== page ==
10

I am trying to bind a key in minibuffer-local-map to a command which uses abort-recursive-edit or exit-minibuffer and then proceeds executing more elisp code. So I want to exit the minibuffer and then continue from the context before. The only solution I have found so far is to use run-with-timer like in this contrived example:

(defun example ()
  (interactive)
  ;; This is my current workaround
  ;; (run-with-timer 0.1 nil 'split-window-vertically)
  (abort-recursive-edit) 
  ;; This code won't be executed
  (split-window-vertically))

Is there a cleaner/better way to do something like this? I could try to setup everything with with-current-window and stuff like that and exit the minibuffer in the last instruction but maybe there is a better alternative?

1
  • If you happen to have the embark package and not ivy, you can use (embark--quit-and-run FN ARGS) (which seems like it was inspired by abo-abo's ivy implementation)
    – unhammer
    Oct 4, 2023 at 9:08

3 Answers 3

5

I don't know of a way to do what you request.

As you say in your question, and as @abo-abo shows, a workaround is to use a timer to execute the code you want run after the minibuffer is exited.

The more typical approach is to execute the code from the minibuffer (i.e., before exiting). To do that, you need to set up and use the proper context, which in your case means select the window that you want to split. But your question was how to avoid doing this.

The reason you cannot (as far as I know) exit the minibuffer and then invoke the remaining code in your command is that exiting the minibuffer performs a non-local exit, by throwing to a catch tag outside the command's invocation stack (typically tag exit, but you can also exit to the top-level).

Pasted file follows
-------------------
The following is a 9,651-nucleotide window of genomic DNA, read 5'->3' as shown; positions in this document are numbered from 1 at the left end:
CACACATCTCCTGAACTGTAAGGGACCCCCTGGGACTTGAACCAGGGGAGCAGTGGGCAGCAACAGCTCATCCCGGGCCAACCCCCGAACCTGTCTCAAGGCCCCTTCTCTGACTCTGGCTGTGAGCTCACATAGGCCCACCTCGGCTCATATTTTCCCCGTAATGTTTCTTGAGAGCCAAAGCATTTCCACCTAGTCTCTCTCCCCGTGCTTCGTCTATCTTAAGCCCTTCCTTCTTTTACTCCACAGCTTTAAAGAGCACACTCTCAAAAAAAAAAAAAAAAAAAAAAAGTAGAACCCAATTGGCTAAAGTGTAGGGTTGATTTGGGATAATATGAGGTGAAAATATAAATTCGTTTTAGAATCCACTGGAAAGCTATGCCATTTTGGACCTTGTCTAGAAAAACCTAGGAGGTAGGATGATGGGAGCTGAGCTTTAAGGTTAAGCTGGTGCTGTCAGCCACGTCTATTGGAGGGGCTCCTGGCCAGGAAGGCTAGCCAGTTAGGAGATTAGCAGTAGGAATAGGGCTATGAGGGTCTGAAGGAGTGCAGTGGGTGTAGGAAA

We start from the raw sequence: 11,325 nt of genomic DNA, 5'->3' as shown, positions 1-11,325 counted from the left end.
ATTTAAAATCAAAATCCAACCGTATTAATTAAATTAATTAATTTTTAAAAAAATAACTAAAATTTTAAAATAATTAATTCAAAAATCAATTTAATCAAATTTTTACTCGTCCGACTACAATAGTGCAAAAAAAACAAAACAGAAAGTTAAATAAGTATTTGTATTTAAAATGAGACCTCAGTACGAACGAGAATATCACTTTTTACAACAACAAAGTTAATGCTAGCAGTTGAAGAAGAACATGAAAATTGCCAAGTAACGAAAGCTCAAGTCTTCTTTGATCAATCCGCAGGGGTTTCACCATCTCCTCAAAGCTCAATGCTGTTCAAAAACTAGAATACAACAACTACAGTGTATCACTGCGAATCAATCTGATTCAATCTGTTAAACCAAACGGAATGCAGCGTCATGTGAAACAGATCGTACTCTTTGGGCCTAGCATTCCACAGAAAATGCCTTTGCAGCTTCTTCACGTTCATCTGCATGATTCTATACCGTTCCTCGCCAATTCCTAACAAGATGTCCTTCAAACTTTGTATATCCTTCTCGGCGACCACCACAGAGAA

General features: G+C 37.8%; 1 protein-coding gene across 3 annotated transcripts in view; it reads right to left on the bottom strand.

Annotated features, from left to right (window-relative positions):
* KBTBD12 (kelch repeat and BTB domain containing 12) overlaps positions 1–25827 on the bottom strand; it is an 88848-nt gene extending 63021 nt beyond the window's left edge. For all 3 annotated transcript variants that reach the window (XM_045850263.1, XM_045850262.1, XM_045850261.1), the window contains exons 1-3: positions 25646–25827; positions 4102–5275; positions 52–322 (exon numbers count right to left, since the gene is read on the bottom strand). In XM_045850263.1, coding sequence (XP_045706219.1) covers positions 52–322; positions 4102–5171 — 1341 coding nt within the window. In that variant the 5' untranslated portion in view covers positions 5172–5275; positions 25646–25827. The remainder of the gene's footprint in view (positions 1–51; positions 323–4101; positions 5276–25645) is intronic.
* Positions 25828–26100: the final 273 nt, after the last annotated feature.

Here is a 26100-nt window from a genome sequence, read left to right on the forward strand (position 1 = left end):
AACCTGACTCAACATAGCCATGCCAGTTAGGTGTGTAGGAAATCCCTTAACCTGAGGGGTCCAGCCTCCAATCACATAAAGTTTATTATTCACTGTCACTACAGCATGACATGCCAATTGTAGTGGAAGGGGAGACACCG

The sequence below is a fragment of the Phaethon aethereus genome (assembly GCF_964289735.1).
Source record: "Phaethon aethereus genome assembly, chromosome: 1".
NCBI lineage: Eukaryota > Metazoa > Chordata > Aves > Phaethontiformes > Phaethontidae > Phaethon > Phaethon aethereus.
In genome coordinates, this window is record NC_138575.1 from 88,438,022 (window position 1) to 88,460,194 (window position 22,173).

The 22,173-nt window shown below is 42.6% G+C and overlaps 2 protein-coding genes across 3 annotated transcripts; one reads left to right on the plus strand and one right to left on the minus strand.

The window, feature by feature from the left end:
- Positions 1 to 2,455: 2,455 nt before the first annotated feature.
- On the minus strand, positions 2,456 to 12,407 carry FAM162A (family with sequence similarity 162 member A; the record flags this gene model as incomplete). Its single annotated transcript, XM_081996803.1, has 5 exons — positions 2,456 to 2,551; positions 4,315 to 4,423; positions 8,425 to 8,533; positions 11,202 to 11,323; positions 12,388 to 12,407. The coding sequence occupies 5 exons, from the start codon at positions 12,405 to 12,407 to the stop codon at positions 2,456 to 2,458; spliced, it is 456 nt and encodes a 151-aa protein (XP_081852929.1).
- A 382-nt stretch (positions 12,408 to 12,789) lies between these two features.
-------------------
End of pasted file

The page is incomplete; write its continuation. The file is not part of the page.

8

I wrote about this once.

The code:

(defmacro ivy-quit-and-run (&rest body)
  "Quit the minibuffer and run BODY afterwards."
  `(progn
     (put 'quit 'error-message "")
     (run-at-time nil nil
                  (lambda ()
                    (put 'quit 'error-message "Quit")
                    ,@body))
     (minibuffer-keyboard-quit)))
1
  • That looks like a good general workaround, thanks.
    – clemera
    Mar 15, 2016 at 9:56
0

To exit the minibuffer and run a function, throw the exit tag with the function as the value:

(defun example ()
    (interactive)
    (throw 'exit #'my-function))

(Calling throw with the exit symbol as the tag is how functions like exit-minibuffer work - they just pass nil as the value instead of a function.)

I have some code where I use this to exit the minibuffer from a keybind with a custom error:

(throw 'exit
    (lambda ()
        (user-error "My custom error")))

(If you just try calling user-error directly from a keybind in the minibuffer, it won't exit the minibuffer.)

The function passed in the exit throw runs while the minibuffer is still selected, so use something like (get-mru-window) and (last-buffer) if you want to act on the window or buffer you were on before the minibuffer.

However, for the specific use-case of splitting windows, you have other problems: by default minibuffer-exit-hook contains minibuffer-restore-windows, and read-minibuffer-restore-windows is t by default. So you'd need to either temporarily remove that function from the hook, or temporarily set that variable to nil.

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